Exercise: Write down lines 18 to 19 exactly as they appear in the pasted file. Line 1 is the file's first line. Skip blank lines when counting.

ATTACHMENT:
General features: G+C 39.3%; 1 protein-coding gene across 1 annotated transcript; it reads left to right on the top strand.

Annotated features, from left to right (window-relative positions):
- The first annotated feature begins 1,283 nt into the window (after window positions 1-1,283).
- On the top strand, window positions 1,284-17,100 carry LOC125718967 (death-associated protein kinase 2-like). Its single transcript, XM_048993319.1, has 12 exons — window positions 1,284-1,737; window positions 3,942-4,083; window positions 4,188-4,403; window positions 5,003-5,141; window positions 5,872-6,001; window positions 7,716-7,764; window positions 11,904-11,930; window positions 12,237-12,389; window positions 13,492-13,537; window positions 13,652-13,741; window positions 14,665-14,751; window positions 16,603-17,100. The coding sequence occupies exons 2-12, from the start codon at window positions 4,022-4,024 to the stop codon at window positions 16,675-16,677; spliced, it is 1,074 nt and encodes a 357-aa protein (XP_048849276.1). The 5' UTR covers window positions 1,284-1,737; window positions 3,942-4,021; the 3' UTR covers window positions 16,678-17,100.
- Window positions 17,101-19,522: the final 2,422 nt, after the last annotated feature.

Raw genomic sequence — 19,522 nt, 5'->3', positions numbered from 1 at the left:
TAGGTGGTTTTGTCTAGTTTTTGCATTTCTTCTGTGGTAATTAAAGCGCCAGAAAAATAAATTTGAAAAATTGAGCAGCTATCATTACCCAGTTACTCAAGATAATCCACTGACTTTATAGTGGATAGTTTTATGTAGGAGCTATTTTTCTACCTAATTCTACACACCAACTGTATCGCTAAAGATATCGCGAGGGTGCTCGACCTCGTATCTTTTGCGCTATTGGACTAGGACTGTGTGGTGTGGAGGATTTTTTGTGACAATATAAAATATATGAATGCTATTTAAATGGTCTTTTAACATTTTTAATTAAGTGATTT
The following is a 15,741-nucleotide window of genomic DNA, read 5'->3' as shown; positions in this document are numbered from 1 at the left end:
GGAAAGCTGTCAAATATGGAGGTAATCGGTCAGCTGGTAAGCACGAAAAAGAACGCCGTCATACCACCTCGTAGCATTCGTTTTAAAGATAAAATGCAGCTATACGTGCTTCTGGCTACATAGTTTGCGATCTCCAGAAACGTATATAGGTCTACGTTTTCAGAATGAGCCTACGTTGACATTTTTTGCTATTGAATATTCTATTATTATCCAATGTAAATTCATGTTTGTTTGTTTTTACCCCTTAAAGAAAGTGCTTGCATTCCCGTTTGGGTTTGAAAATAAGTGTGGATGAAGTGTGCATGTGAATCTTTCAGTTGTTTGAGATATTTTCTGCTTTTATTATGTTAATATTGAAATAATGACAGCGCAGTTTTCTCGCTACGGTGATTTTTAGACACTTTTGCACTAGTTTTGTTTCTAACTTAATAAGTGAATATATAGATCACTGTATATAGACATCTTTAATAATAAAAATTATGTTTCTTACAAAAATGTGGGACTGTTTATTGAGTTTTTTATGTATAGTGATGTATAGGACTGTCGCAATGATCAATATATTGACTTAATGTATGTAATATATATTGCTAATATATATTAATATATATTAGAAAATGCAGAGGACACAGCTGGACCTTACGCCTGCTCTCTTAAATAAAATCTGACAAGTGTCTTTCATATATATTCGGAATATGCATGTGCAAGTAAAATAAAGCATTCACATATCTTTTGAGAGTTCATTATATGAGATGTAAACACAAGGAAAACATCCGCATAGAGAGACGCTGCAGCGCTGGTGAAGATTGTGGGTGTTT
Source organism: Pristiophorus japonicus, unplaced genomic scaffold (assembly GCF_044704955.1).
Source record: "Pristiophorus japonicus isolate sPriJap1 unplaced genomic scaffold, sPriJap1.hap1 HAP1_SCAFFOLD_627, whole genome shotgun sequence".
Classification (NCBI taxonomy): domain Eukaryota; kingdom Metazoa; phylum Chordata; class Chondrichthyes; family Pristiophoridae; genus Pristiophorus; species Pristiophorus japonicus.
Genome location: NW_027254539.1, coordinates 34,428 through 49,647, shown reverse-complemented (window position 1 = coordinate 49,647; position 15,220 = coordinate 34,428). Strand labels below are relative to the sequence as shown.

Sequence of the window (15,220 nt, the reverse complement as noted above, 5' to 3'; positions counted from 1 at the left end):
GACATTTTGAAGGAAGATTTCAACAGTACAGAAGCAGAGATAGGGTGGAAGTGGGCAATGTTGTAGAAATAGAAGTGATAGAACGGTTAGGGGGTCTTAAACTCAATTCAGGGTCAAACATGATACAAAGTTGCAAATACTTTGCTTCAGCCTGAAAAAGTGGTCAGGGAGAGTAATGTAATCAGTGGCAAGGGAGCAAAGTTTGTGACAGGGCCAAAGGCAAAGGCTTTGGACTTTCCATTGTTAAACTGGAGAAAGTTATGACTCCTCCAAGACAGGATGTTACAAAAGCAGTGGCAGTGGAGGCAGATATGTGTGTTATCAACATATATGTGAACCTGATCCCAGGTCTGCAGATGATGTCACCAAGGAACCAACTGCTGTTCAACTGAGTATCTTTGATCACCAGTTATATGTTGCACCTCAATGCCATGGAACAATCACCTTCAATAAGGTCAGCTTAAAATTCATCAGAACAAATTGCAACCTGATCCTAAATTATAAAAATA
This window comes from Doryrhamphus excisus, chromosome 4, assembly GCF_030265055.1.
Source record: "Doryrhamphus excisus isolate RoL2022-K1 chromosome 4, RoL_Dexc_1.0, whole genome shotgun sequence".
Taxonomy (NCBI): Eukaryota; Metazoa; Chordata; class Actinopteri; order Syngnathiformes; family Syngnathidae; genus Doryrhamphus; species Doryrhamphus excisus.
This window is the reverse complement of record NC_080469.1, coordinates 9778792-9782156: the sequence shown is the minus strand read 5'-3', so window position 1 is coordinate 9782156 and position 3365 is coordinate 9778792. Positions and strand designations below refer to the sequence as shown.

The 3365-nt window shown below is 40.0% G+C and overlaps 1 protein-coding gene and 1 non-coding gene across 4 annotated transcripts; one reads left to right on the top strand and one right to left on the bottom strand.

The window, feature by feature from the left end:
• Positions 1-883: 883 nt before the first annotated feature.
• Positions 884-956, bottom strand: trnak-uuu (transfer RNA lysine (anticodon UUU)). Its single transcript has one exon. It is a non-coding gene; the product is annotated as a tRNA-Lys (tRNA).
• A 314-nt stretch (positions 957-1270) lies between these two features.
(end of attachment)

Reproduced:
Taxonomy (NCBI): Eukaryota; Metazoa; Chordata; class Actinopteri; order Syngnathiformes; family Syngnathidae; genus Doryrhamphus; species Doryrhamphus excisus.
This window is the reverse complement of record NC_080469.1, coordinates 9778792-9782156: the sequence shown is the minus strand read 5'-3', so window position 1 is coordinate 9782156 and position 3365 is coordinate 9778792. Positions and strand designations below refer to the sequence as shown.